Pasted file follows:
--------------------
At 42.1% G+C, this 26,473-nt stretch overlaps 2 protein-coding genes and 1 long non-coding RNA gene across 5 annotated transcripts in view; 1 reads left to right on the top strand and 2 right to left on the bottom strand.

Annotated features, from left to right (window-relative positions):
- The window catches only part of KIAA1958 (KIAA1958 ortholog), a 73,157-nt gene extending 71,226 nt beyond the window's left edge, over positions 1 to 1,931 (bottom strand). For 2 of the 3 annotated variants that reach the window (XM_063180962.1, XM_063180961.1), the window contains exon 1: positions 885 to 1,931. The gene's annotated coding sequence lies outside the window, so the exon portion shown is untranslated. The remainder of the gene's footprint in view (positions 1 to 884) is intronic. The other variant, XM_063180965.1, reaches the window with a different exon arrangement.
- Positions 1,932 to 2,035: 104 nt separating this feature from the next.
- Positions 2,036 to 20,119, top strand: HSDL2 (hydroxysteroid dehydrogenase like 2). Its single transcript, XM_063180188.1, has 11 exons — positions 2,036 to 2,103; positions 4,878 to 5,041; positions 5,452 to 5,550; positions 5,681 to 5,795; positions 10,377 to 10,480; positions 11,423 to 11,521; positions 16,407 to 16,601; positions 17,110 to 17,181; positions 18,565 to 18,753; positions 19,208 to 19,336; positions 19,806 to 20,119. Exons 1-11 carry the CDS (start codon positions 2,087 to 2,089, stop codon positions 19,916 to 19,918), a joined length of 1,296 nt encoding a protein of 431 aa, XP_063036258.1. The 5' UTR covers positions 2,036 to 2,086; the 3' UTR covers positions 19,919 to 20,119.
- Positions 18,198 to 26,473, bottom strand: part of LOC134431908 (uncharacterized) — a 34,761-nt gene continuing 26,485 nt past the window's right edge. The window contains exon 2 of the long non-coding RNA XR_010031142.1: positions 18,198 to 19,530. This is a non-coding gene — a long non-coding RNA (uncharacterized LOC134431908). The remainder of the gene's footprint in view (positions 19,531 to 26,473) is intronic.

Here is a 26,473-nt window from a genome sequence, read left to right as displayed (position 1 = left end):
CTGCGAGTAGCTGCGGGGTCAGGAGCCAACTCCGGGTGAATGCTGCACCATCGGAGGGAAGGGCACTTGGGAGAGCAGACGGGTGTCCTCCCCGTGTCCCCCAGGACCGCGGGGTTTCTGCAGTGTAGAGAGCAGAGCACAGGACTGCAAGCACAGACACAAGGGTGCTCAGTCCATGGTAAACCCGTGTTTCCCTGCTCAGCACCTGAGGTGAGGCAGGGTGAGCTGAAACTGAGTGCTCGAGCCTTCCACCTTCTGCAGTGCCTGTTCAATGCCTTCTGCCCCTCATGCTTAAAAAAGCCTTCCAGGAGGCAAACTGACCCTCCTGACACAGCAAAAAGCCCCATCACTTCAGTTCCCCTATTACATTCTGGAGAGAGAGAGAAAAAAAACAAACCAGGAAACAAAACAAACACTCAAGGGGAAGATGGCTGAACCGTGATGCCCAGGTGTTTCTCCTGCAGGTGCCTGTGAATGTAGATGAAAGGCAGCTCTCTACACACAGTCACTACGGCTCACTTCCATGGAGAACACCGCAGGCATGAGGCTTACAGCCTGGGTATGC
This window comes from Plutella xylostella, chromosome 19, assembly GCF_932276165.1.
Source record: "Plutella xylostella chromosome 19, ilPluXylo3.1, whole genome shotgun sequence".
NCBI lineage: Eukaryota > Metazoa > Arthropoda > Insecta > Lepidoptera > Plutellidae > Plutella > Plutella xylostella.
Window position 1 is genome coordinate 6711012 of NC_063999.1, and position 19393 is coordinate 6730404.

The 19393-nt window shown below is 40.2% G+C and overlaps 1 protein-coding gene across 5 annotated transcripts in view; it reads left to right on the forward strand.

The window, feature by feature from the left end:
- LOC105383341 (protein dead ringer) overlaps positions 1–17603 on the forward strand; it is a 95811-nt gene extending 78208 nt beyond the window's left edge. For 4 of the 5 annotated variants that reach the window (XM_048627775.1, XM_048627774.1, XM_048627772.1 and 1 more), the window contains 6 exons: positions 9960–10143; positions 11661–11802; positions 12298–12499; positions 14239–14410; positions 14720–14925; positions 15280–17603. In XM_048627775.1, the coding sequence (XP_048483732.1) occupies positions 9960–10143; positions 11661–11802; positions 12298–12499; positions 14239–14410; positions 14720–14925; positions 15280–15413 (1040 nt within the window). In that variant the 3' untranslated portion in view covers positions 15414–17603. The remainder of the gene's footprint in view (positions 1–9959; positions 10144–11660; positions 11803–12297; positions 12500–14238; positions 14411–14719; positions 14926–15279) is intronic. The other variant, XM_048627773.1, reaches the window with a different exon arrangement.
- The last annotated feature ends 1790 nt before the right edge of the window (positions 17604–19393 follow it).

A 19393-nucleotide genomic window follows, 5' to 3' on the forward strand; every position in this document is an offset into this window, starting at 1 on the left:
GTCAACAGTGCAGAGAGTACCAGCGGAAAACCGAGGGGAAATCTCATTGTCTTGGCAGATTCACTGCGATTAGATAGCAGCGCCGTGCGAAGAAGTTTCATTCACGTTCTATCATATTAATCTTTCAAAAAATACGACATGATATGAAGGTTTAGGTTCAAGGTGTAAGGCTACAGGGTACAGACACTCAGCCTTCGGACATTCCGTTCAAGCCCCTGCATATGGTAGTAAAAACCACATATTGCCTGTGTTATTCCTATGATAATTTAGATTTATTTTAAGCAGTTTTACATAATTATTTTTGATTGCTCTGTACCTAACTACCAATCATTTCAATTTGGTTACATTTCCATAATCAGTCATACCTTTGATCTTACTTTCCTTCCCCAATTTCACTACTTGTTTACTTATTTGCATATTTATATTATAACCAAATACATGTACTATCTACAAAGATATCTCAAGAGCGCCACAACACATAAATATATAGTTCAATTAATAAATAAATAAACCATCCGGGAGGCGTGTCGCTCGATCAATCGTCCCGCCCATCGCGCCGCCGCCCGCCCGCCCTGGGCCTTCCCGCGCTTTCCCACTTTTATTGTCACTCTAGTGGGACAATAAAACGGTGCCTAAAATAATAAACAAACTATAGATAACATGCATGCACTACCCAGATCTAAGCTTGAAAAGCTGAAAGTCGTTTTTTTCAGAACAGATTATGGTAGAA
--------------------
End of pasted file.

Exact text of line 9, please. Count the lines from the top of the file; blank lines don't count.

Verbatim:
This window comes from Plutella xylostella, chromosome 19, assembly GCF_932276165.1.